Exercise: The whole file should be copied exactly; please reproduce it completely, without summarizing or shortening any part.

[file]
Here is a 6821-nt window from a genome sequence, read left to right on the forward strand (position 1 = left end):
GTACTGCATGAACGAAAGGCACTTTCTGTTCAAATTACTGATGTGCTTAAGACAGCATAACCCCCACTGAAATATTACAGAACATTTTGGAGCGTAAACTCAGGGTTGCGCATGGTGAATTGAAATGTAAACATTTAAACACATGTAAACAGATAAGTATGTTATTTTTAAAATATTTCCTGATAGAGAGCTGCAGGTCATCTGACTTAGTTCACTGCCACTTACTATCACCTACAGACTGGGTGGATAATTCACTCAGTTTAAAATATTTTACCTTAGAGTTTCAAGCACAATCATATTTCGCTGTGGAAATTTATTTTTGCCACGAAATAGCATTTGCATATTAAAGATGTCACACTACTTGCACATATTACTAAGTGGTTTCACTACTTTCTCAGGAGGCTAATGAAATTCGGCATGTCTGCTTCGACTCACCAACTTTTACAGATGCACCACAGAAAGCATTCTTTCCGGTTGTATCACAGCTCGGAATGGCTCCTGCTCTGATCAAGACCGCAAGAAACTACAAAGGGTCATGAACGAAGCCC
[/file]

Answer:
Here is a 6821-nt window from a genome sequence, read left to right on the forward strand (position 1 = left end):
GTACTGCATGAACGAAAGGCACTTTCTGTTCAAATTACTGATGTGCTTAAGACAGCATAACCCCCACTGAAATATTACAGAACATTTTGGAGCGTAAACTCAGGGTTGCGCATGGTGAATTGAAATGTAAACATTTAAACACATGTAAACAGATAAGTATGTTATTTTTAAAATATTTCCTGATAGAGAGCTGCAGGTCATCTGACTTAGTTCACTGCCACTTACTATCACCTACAGACTGGGTGGATAATTCACTCAGTTTAAAATATTTTACCTTAGAGTTTCAAGCACAATCATATTTCGCTGTGGAAATTTATTTTTGCCACGAAATAGCATTTGCATATTAAAGATGTCACACTACTTGCACATATTACTAAGTGGTTTCACTACTTTCTCAGGAGGCTAATGAAATTCGGCATGTCTGCTTCGACTCACCAACTTTTACAGATGCACCACAGAAAGCATTCTTTCCGGTTGTATCACAGCTCGGAATGGCTCCTGCTCTGATCAAGACCGCAAGAAACTACAAAGGGTCATGAACGAAGCCC